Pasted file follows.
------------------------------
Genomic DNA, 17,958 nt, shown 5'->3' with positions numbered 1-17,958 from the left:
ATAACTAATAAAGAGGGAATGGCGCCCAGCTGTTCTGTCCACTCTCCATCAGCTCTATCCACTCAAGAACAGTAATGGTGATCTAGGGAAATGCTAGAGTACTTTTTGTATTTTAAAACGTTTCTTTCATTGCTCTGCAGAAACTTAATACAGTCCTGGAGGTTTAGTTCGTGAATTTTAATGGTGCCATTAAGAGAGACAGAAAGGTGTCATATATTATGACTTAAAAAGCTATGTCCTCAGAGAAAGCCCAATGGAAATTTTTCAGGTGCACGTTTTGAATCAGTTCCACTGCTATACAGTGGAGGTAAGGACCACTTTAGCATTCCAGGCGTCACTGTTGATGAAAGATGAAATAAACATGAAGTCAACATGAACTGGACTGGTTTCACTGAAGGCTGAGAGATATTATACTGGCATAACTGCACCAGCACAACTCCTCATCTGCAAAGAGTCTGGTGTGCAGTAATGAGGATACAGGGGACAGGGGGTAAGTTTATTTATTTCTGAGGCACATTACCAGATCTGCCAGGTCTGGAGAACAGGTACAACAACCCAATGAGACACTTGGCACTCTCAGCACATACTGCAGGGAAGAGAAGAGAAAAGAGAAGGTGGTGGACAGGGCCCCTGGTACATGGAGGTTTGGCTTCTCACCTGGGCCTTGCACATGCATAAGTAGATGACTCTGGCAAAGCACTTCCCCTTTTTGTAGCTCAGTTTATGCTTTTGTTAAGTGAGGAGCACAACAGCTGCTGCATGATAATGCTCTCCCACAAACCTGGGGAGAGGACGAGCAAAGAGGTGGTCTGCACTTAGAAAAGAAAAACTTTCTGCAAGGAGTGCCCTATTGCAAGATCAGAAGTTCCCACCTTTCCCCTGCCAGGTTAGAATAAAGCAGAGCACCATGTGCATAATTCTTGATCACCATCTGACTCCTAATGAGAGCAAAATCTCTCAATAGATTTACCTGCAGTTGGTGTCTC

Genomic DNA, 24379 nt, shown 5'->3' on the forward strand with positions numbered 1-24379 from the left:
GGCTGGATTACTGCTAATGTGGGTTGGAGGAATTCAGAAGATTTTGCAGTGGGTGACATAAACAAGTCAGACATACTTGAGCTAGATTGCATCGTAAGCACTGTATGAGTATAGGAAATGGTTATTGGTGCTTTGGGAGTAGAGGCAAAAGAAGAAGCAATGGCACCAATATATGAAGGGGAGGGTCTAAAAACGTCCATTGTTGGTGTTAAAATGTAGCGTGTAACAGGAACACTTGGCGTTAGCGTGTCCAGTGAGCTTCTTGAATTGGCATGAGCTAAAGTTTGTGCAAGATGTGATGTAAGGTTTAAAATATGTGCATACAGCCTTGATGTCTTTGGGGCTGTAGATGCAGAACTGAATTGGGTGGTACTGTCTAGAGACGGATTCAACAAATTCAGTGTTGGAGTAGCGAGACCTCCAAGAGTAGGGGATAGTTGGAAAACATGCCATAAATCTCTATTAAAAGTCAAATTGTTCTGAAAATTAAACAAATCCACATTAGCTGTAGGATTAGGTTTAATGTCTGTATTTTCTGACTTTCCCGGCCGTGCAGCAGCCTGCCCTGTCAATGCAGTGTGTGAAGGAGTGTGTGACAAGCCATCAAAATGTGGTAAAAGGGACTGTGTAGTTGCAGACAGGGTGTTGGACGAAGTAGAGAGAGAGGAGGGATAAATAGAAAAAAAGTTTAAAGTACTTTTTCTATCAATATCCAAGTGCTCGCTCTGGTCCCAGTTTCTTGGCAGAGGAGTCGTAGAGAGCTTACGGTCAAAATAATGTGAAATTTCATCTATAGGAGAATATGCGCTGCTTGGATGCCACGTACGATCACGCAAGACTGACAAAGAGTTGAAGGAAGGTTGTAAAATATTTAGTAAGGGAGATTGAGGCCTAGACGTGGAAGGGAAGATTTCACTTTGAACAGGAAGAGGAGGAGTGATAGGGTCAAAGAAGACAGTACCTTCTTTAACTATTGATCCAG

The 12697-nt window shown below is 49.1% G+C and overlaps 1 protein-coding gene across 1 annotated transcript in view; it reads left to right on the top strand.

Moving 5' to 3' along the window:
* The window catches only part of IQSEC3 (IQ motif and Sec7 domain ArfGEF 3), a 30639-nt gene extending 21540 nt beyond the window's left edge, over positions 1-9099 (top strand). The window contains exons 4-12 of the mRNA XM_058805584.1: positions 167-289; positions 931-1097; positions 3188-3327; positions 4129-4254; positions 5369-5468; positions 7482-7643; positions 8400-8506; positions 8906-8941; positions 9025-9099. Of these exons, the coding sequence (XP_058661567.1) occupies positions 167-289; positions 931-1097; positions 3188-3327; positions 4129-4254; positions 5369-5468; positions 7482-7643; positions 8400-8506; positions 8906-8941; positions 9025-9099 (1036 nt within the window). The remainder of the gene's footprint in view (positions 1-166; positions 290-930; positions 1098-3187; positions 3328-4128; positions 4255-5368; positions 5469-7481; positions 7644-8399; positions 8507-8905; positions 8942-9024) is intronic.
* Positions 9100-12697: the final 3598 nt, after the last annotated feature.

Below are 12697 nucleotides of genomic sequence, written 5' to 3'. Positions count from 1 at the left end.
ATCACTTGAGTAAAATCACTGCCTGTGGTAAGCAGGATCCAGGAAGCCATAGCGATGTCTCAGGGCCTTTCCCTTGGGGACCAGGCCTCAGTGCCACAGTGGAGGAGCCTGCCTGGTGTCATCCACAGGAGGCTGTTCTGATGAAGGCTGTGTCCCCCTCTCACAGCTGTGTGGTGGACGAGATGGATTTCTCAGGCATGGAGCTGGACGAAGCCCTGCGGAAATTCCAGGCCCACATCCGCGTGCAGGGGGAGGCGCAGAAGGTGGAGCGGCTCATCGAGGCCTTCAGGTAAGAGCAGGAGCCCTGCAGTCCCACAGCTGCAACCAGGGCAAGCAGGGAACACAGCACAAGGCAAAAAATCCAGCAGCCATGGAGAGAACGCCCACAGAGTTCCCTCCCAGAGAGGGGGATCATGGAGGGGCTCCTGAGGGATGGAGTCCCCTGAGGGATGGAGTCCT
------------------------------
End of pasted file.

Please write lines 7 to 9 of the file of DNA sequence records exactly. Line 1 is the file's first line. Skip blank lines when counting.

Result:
* The window catches only part of IQSEC3 (IQ motif and Sec7 domain ArfGEF 3), a 30639-nt gene extending 21540 nt beyond the window's left edge, over positions 1-9099 (top strand). The window contains exons 4-12 of the mRNA XM_058805584.1: positions 167-289; positions 931-1097; positions 3188-3327; positions 4129-4254; positions 5369-5468; positions 7482-7643; positions 8400-8506; positions 8906-8941; positions 9025-9099. Of these exons, the coding sequence (XP_058661567.1) occupies positions 167-289; positions 931-1097; positions 3188-3327; positions 4129-4254; positions 5369-5468; positions 7482-7643; positions 8400-8506; positions 8906-8941; positions 9025-9099 (1036 nt within the window). The remainder of the gene's footprint in view (positions 1-166; positions 290-930; positions 1098-3187; positions 3328-4128; positions 4255-5368; positions 5469-7481; positions 7644-8399; positions 8507-8905; positions 8942-9024) is intronic.
* Positions 9100-12697: the final 3598 nt, after the last annotated feature.

Below are 12697 nucleotides of genomic sequence, written 5' to 3'. Positions count from 1 at the left end.